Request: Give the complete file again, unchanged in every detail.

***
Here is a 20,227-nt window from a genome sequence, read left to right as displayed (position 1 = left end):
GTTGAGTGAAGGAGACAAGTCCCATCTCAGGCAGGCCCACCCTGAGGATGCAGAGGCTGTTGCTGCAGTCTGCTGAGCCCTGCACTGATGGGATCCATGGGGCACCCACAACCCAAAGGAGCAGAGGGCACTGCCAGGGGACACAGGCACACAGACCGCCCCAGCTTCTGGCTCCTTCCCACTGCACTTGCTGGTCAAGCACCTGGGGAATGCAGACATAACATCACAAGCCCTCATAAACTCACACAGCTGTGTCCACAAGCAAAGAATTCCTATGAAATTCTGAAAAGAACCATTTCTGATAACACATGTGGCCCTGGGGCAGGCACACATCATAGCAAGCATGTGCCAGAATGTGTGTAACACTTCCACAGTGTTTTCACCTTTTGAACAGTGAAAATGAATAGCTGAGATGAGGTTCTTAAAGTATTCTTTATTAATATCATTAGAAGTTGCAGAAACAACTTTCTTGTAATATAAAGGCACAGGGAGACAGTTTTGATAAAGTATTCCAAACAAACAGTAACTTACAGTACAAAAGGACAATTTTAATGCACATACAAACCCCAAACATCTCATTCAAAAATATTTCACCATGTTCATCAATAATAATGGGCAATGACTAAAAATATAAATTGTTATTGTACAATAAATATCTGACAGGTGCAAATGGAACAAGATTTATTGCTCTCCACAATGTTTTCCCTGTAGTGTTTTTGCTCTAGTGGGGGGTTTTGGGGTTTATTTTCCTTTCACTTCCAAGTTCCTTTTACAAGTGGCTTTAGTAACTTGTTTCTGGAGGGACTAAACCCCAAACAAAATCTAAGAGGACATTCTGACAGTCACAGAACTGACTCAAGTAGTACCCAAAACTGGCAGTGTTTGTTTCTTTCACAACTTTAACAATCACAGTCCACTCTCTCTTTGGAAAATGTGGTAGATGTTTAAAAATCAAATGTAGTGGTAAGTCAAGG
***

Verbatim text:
Here is a 20,227-nt window from a genome sequence, read left to right as displayed (position 1 = left end):
GTTGAGTGAAGGAGACAAGTCCCATCTCAGGCAGGCCCACCCTGAGGATGCAGAGGCTGTTGCTGCAGTCTGCTGAGCCCTGCACTGATGGGATCCATGGGGCACCCACAACCCAAAGGAGCAGAGGGCACTGCCAGGGGACACAGGCACACAGACCGCCCCAGCTTCTGGCTCCTTCCCACTGCACTTGCTGGTCAAGCACCTGGGGAATGCAGACATAACATCACAAGCCCTCATAAACTCACACAGCTGTGTCCACAAGCAAAGAATTCCTATGAAATTCTGAAAAGAACCATTTCTGATAACACATGTGGCCCTGGGGCAGGCACACATCATAGCAAGCATGTGCCAGAATGTGTGTAACACTTCCACAGTGTTTTCACCTTTTGAACAGTGAAAATGAATAGCTGAGATGAGGTTCTTAAAGTATTCTTTATTAATATCATTAGAAGTTGCAGAAACAACTTTCTTGTAATATAAAGGCACAGGGAGACAGTTTTGATAAAGTATTCCAAACAAACAGTAACTTACAGTACAAAAGGACAATTTTAATGCACATACAAACCCCAAACATCTCATTCAAAAATATTTCACCATGTTCATCAATAATAATGGGCAATGACTAAAAATATAAATTGTTATTGTACAATAAATATCTGACAGGTGCAAATGGAACAAGATTTATTGCTCTCCACAATGTTTTCCCTGTAGTGTTTTTGCTCTAGTGGGGGGTTTTGGGGTTTATTTTCCTTTCACTTCCAAGTTCCTTTTACAAGTGGCTTTAGTAACTTGTTTCTGGAGGGACTAAACCCCAAACAAAATCTAAGAGGACATTCTGACAGTCACAGAACTGACTCAAGTAGTACCCAAAACTGGCAGTGTTTGTTTCTTTCACAACTTTAACAATCACAGTCCACTCTCTCTTTGGAAAATGTGGTAGATGTTTAAAAATCAAATGTAGTGGTAAGTCAAGG